- From the Community
- February 27, 2023
Black History Month: Meet Luidjy
“I cried a lot when I was diagnosed. I was 22 years old, and I thought my life was over.
I went to the hospital after losing feeling in my right arm. While I was there, I lost feeling in my right side, from my shoulder to my hip. I had to learn how to hold a pencil and eat again, among other things.
Shortly after receiving my diagnosis, I told myself I had two choices: accept the disease and live with it or live unhappily. As soon as I got out of the hospital, I decided I was going to appreciate everything around me more. I got involved with MS Canada including MS Walk in Terrebonne, QC and the Christmas markets, and I gave presentations in schools. I wanted to give back to the community and make a difference.
MS is a disease that isn’t as well known in the Black community, so I’ve had to talk to people about it and explain what the disease is and how I’m going to live with it for the rest of my life. Even now, I’ve only ever met two other Black people with MS. I think that multiple sclerosis is taboo in the Black community, because it’s not talked about as much.
Sometimes my condition isn’t taken seriously. People often discount how I feel when I’m explaining my situation. As soon as I’m with someone else (my ex-wife, for example), they’re more likely to believe what I’m going through. It’s as though I have to provide proof or have my family back me up to be believed. Luckily, my ex-wife and my family are very supportive. I also have two friends with MS, and I’ve been able to connect with other members of the MS community through social media, which has been great. I’ve formed some close connections and can lean on them since they’re living though something similar.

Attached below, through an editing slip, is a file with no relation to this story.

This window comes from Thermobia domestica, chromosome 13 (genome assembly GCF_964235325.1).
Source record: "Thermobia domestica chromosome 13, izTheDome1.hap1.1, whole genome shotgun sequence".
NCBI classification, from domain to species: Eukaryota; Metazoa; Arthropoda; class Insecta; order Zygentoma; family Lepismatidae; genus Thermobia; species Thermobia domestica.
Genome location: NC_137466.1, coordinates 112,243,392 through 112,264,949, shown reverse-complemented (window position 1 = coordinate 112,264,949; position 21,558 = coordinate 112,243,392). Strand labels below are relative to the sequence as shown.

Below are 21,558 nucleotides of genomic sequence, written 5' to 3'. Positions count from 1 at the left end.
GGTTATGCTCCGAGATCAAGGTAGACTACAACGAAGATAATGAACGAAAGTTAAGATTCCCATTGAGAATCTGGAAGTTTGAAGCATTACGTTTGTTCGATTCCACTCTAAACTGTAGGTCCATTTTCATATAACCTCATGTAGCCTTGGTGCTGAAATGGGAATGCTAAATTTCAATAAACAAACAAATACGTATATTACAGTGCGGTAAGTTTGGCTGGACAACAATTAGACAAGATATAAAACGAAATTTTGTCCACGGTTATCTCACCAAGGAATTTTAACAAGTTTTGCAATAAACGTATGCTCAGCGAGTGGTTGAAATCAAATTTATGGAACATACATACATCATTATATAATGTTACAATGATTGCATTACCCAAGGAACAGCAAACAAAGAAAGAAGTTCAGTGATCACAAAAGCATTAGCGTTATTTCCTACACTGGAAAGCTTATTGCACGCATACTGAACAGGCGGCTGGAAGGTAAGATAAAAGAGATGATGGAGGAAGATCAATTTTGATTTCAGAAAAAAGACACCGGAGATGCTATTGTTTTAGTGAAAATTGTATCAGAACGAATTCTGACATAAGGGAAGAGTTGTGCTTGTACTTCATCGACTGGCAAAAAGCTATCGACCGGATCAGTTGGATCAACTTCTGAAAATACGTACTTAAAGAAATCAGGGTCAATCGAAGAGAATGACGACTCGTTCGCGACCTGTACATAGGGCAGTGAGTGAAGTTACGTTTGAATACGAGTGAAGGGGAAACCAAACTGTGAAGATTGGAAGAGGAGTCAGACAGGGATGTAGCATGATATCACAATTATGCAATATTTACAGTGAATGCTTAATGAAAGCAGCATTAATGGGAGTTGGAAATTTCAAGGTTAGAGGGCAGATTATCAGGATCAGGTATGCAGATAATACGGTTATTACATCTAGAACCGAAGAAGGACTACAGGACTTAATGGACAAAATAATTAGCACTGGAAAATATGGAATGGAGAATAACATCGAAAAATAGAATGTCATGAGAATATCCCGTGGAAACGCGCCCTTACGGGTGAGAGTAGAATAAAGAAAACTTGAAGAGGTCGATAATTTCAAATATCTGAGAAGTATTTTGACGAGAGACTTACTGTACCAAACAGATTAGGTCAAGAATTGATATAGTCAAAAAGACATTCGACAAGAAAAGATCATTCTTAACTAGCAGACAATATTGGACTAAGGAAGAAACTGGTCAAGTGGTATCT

I have many symptoms, so I’ve learned to listen to my body and adapt my activities as needed. I recognize my symptoms and I try to take care of myself. I no longer have sensation in my hands, so I need to be really careful not to get too cold or burn myself, because I simply won’t feel it. I have to use a cane or a walker because I’ve lost my sense of balance. I also have memory problems, fatigue, and pain. After my diagnosis, I developed epilepsy issues.
Having MS as a young father of two presents some challenges. I’m very proud of being a dad and I adore my son and daughter, but it’s not always easy to explain how I feel to other people, especially to kids. I usually say I have ‘a storm in my head’ to help them understand my condition. I’m happy to be able to count on them to help me get through any challenges. My son has even become a fan of my walker and likes to use it with me!
I like the fact that we highlight the importance of the Black community for a month, but it should be all the time. Lots of events have marked our history and they’re not talked about very often, apart from major historical figures such as Martin Luther King and Rosa Parks. It’s important to talk about Black history, highlight our heritage, and educate others. It’s important to show the diversity of people who have MS. Caucasians aren’t the only people affected by this disease and by showing people from all cultural communities, we can help others feel less alone. When you don’t feel represented, you’re more likely to isolate yourself, and that can undermine your mental health even more. When we feel supported and represented, we feel we’re being heard, and that encourages us to share our emotions instead of keeping them to ourselves and living in the dark.
It’s true that MS is scary, and your emotions are valid, but your life isn’t over—it’s just a new chapter that is starting. Take command of this chapter and don’t let the disease control you. Take control of as much as you’re able to, take care of yourself, and make the necessary adjustments to find some comfort in your daily life. And also, don’t remain silent—talk to the people around you and ask for help when you need it.
Kenbe la ( ‘stay strong’ in Creole)!”
All people living with multiple sclerosis deserve to see themselves represented in the stories we tell. We know that it is much more than just one month, week, or day and are committed to representing and amplifying voices from diverse perspectives all year round.
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